A Call to Action

I have observed that most people, when asked to talk about politics, exhibit some interesting behaviors.  By far the largest reaction is what could most accurately be described as almost a passion for avoiding the subject entirely.  People don’t want to have their peaceful lives interrupted in order to babysit their elected officials.  It is only when their comfort is disturbed that they seem to want to talk about politics, but only so far as it affects the thing that disrupted their passive apathy.

In my opinion this is a result of the educational culture that predominates most of the world today.  For some strange reason people seem to think that the purpose for education is so that when you “grow up” you will be able to get a better job than if you didn’t have as good of an education.  While providing for one’s needs and not being a drain on the resources of others is an important side benefit of education, it entirely misses the point of learning.  The point of learning something is so that you have a better understanding of truth, thereby being able to make better decisions for your life and be better able to accomplish as many things as you have the desire to do.  Providing for the needs of you and your family is an important part of living in any civilized society, but it is the bare minimum.  This is a weakness in our current public education system.  A publicly funded education system is an essential part of any civilization, because it brings basic education to the most people.  However it has several weaknesses, one of which is that, because it needs to address the needs of as many individuals as possible, by nature it caters and encourages the lowest common denominator – or meeting minimum requirements.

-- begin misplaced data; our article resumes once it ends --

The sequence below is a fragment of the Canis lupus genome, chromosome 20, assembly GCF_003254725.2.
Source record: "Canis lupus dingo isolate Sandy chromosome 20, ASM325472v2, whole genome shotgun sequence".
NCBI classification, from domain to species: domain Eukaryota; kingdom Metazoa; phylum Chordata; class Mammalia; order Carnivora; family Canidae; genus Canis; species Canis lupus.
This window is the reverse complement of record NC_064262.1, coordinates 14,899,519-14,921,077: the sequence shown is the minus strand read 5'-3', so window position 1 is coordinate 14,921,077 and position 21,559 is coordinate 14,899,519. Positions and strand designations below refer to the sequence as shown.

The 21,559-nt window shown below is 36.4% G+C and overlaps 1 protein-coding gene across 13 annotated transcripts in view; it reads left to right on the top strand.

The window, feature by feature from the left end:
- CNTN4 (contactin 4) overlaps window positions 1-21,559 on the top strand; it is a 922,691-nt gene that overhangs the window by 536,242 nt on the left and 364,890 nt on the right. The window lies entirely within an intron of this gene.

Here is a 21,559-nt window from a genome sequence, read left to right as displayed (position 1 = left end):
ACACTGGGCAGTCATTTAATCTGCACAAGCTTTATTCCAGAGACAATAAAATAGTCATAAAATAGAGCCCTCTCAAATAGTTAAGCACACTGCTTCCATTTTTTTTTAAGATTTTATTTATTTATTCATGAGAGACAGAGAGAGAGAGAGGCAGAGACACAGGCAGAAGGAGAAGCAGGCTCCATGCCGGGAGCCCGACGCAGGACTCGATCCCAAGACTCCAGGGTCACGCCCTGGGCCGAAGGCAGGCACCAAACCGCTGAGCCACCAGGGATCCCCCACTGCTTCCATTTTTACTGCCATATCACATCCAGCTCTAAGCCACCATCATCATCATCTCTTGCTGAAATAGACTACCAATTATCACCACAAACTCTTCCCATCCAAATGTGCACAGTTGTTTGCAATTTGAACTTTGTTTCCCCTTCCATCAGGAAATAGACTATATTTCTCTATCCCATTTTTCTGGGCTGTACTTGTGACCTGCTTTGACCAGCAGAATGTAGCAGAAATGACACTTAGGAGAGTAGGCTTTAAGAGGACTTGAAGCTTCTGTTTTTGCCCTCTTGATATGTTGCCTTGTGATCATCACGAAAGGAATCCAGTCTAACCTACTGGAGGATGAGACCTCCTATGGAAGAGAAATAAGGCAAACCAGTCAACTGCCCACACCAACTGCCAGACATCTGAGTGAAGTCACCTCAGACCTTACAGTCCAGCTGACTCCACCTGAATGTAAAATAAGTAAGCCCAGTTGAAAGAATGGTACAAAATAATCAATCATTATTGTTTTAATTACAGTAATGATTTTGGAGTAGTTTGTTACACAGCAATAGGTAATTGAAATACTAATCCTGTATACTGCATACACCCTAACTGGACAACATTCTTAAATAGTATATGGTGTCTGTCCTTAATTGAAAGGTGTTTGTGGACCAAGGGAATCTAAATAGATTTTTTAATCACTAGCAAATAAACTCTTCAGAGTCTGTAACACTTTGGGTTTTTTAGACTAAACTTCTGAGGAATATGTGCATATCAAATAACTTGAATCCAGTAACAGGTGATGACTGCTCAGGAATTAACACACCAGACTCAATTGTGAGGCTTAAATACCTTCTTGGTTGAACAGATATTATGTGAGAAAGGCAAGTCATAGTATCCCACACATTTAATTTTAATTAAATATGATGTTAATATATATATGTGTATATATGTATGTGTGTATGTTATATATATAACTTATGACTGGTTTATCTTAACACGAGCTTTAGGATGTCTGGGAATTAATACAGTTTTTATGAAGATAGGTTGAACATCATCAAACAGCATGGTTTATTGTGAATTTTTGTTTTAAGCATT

Now please don’t read what I didn’t write.  I am not advocating the abolition of publicly funded education.  I think that public school teachers are some of the most decent and honorable people I know.  It is not public education that is the problem.  It is the educational culture that teaches children to ask (as I did when I was the age of compulsory education), “How long does this paper need to be?”  “How many sources do I need to reference?”  “How many math questions do I need to do to get a passing grade?”  etc. ad nauseum.

Did Thomas Jefferson ask how long the Declaration of Independence needed to be to assert the disappointment the colonists had with the King and Parliament of England?  Did Einstein ask how many math problems he had to complete as he developed his theory of relativity?  Did Gandhi ask how long he had to speak to meet the minimum requirements?